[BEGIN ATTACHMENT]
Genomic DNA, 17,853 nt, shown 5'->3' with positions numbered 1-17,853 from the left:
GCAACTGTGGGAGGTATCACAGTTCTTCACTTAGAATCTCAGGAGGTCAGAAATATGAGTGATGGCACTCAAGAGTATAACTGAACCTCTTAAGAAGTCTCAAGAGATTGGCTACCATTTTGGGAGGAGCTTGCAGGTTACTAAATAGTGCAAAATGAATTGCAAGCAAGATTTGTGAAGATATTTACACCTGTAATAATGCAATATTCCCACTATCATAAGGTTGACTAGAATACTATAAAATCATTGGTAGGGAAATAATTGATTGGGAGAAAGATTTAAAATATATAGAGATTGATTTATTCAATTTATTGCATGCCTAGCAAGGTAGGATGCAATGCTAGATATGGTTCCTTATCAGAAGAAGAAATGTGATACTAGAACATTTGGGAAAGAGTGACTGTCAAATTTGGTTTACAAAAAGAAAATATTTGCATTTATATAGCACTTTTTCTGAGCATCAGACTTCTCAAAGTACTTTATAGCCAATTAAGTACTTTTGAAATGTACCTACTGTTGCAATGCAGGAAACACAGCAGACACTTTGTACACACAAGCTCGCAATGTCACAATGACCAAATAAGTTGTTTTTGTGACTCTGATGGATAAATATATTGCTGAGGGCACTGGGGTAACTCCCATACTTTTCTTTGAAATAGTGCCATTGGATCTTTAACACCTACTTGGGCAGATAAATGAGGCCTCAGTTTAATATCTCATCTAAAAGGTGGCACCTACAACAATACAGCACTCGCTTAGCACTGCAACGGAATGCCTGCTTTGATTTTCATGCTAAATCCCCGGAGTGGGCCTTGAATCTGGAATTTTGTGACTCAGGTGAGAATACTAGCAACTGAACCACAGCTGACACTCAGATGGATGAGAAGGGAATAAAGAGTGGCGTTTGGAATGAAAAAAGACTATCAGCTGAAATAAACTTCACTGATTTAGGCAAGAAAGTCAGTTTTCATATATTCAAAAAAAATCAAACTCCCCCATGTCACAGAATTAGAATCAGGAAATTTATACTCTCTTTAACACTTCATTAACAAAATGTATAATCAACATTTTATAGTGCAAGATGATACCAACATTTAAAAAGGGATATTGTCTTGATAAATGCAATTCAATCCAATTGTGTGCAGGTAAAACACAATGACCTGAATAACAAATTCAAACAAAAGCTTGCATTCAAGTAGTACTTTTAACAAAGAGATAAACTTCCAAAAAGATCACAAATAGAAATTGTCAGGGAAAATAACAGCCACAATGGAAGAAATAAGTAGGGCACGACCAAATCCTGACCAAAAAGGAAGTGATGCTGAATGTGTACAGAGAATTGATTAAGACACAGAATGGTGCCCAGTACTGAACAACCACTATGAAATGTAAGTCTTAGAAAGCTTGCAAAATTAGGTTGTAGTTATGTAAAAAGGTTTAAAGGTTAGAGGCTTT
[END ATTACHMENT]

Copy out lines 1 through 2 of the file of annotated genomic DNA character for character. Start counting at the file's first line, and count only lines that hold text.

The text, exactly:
Genomic DNA, 17,853 nt, shown 5'->3' with positions numbered 1-17,853 from the left:
GCAACTGTGGGAGGTATCACAGTTCTTCACTTAGAATCTCAGGAGGTCAGAAATATGAGTGATGGCACTCAAGAGTATAACTGAACCTCTTAAGAAGTCTCAAGAGATTGGCTACCATTTTGGGAGGAGCTTGCAGGTTACTAAATAGTGCAAAATGAATTGCAAGCAAGATTTGTGAAGATATTTACACCTGTAATAATGCAATATTCCCACTATCATAAGGTTGACTAGAATACTATAAAATCATTGGTAGGGAAATAATTGATTGGGAGAAAGATTTAAAATATATAGAGATTGATTTATTCAATTTATTGCATGCCTAGCAAGGTAGGATGCAATGCTAGATATGGTTCCTTATCAGAAGAAGAAATGTGATACTAGAACATTTGGGAAAGAGTGACTGTCAAATTTGGTTTACAAAAAGAAAATATTTGCATTTATATAGCACTTTTTCTGAGCATCAGACTTCTCAAAGTACTTTATAGCCAATTAAGTACTTTTGAAATGTACCTACTGTTGCAATGCAGGAAACACAGCAGACACTTTGTACACACAAGCTCGCAATGTCACAATGACCAAATAAGTTGTTTTTGTGACTCTGATGGATAAATATATTGCTGAGGGCACTGGGGTAACTCCCATACTTTTCTTTGAAATAGTGCCATTGGATCTTTAACACCTACTTGGGCAGATAAATGAGGCCTCAGTTTAATATCTCATCTAAAAGGTGGCACCTACAACAATACAGCACTCGCTTAGCACTGCAACGGAATGCCTGCTTTGATTTTCATGCTAAATCCCCGGAGTGGGCCTTGAATCTGGAATTTTGTGACTCAGGTGAGAATACTAGCAACTGAACCACAGCTGACACTCAGATGGATGAGAAGGGAATAAAGAGTGGCGTTTGGAATGAAAAAAGACTATCAGCTGAAATAAACTTCACTGATTTAGGCAAGAAAGTCAGTTTTCATATATTCAAAAAAAATCAAACTCCCCCATGTCACAGAATTAGAATCAGGAAATTTATACTCTCTTTAACACTTCATTAACAAAATGTATAATCAACATTTTATAGTGCAAGATGATACCAACATTTAAAAAGGGATATTGTCTTGATAAATGCAATTCAATCCAATTGTGTGCAGGTAAAACACAATGACCTGAATAACAAATTCAAACAAAAGCTTGCATTCAAGTAGTACTTTTAACAAAGAGATAAACTTCCAAAAAGATCACAAATAGAAATTGTCAGGGAAAATAACAGCCACAATGGAAGAAATAAGTAGGGCACGACCAAATCCTGACCAAAAAGGAAGTGATGCTGAATGTGTACAGAGAATTGATTAAGACACAGAATGGTGCCCAGTACTGAACAACCACTATGAAATGTAAGTCTTAGAAAGCTTGCAAAATTAGGTTGTAGTTATGTAAAAAGGTTTAAAGGTTAGAGGCTTT